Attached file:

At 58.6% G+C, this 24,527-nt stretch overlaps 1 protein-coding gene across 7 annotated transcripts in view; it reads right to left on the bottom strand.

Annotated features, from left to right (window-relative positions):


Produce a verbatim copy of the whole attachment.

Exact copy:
At 58.6% G+C, this 24,527-nt stretch overlaps 1 protein-coding gene across 7 annotated transcripts in view; it reads right to left on the bottom strand.

Annotated features, from left to right (window-relative positions):